“The Afghan War is coming to an end,” President Obama said this afternoon in a speech about the future of U.S. counterterrorism policy. “Today, the core of al Qaeda in Afghanistan and Pakistan is on a path to defeat. Their remaining operatives spend more time thinking about their own safety than plotting against us,” he added.
This would be great news if it were true.
The reality is that as U.S. and NATO troops are withdrawing and transitioning security to the Afghan lead, al Qaeda and its affiliates are making a comeback in eastern parts of the country.
On Tuesday, the governor of Nuristan Province, Tamim Nuristani, warned that the province would change into a “second Waziristan” as foreign fighters, including Arab and Lashkar-e Taiba militants, are using it as a passage to reach other northern and northeastern provinces. The killing of a senior al Qaeda commander, Abu Sulaiman Yemeni, in Nuristan earlier this month was another indication that the terrorist group is trying to reestablish itself in areas vacated by foreign troops. During another raid in Nuristan on May 15, Afghan and coalition special operations forces targeted a senior Taliban leader who facilitated the movement of al Qaeda fighters into Afghanistan.
Nuristan tribal elders say 70 percent of the province is now in effect under the rule of the Taliban and foreign militants, who have waged an aggressive campaign to intimidate the population and assassinate government officials. On May 11, the Taliban killed Nuristan’s deputy intelligence chief Mohammad Faiz in a bomb attack. Foreign troops have vacated Nuristan and transitioned security to the Afghans. But local officials say they do not have sufficient number of troops to deal with growing militancy there. The situation in neighboring Kunar and Badakhshan provinces is similar.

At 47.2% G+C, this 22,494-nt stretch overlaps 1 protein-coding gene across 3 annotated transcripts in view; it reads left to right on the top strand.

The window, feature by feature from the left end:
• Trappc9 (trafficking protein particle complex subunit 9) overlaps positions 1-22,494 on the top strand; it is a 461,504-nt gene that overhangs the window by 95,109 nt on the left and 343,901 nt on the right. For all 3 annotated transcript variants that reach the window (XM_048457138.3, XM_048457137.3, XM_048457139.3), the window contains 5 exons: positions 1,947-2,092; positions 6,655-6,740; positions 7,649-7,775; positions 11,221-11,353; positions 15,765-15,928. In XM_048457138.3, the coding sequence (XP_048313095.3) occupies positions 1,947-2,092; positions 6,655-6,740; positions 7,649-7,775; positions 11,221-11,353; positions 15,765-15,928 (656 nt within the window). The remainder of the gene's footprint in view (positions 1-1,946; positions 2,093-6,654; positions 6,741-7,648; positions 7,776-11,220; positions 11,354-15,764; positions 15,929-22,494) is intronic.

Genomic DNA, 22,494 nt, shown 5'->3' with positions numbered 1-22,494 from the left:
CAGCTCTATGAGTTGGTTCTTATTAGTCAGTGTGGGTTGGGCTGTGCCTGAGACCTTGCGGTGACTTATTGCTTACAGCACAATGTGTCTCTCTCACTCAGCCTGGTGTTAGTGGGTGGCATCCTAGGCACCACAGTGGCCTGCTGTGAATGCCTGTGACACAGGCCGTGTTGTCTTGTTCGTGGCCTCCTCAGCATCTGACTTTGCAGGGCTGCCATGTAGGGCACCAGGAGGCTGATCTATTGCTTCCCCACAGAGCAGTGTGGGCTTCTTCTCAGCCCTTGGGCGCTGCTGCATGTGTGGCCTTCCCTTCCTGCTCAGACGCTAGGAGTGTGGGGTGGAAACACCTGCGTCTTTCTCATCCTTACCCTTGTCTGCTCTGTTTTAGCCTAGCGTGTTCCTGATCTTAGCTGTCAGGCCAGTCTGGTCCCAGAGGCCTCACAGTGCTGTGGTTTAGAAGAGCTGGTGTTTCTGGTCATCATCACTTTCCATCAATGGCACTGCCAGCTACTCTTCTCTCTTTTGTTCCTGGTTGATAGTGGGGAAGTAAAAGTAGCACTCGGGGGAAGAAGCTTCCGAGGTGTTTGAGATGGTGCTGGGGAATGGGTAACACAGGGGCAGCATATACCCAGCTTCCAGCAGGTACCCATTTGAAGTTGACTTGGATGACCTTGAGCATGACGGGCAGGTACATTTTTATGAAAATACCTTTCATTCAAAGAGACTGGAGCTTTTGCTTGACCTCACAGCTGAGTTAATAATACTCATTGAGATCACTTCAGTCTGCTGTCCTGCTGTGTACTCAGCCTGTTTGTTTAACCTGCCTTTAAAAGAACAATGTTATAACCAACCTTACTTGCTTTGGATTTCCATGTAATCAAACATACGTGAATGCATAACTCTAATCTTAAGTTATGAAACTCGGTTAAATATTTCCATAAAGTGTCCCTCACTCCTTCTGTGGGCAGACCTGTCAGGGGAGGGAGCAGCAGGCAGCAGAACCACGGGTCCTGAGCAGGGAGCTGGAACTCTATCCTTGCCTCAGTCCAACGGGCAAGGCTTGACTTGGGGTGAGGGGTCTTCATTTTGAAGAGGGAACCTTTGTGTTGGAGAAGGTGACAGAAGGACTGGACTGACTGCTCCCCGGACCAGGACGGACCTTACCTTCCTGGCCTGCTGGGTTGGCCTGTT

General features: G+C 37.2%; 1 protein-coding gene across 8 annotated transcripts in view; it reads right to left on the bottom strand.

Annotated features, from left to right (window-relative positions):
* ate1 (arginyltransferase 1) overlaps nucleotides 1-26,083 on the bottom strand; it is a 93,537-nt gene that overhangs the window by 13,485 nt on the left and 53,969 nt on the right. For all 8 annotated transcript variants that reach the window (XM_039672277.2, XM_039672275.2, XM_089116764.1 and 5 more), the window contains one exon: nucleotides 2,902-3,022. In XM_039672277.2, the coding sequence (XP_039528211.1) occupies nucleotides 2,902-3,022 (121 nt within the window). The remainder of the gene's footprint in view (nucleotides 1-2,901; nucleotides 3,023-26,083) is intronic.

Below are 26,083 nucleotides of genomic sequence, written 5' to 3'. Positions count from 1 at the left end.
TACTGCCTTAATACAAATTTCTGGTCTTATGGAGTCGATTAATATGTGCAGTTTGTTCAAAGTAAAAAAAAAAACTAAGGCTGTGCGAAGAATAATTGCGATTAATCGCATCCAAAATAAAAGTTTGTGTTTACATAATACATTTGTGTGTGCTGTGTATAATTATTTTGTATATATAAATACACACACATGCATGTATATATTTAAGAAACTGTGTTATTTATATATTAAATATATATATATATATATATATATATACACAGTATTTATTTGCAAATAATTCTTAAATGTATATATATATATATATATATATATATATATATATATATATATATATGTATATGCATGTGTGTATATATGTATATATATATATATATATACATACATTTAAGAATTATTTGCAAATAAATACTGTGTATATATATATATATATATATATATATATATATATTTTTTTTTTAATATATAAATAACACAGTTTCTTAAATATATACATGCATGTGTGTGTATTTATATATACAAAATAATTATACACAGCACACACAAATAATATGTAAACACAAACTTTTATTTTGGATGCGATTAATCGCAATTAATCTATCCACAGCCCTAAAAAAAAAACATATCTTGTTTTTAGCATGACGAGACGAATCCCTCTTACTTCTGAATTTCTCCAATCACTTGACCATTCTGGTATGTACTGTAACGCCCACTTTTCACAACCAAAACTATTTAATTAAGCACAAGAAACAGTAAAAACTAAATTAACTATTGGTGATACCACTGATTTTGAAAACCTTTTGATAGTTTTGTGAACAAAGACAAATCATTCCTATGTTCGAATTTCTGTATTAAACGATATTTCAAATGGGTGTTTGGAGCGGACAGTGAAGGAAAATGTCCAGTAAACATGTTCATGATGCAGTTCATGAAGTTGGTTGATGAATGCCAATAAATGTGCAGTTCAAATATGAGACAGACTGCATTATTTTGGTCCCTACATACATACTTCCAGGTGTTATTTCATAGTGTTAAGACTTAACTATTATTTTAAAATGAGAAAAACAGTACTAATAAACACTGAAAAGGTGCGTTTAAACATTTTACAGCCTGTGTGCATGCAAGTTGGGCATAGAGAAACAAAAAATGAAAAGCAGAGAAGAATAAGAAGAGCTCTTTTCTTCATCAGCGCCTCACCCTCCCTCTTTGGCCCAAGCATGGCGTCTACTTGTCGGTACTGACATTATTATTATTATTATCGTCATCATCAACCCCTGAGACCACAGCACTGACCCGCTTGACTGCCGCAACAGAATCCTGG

President Obama is right that the Afghan National Security Forces (ANSF) have made significant progress in the past three years. The ANSF is leading about 90 percent of all military operations and is set to assume responsibility for security of the entire Afghan population this summer. But the success of ANSF heavily hinges upon the support it receives from the coalition – especially in terms of air power, medevac, intelligence, reconnaissance, and logistics. Without coalition support, ANSF’s operational capacity will decline significantly.
And if the administration withdraws the remaining 60,000 troops precipitously and does not leave a significant residual force post-2014 to assist the ANSF and conduct counterterrorism operations along the Afghan-Pakistani border, al Qaeda and its affiliates will reemerge in southern and eastern parts of Afghanistan – from where they could try to topple the Kabul government and plot attacks against the U.S. and its allies abroad. Moreover, the CIA-led drone strikes targeting al Qaeda in Pakistan will either cease or become mostly ineffective.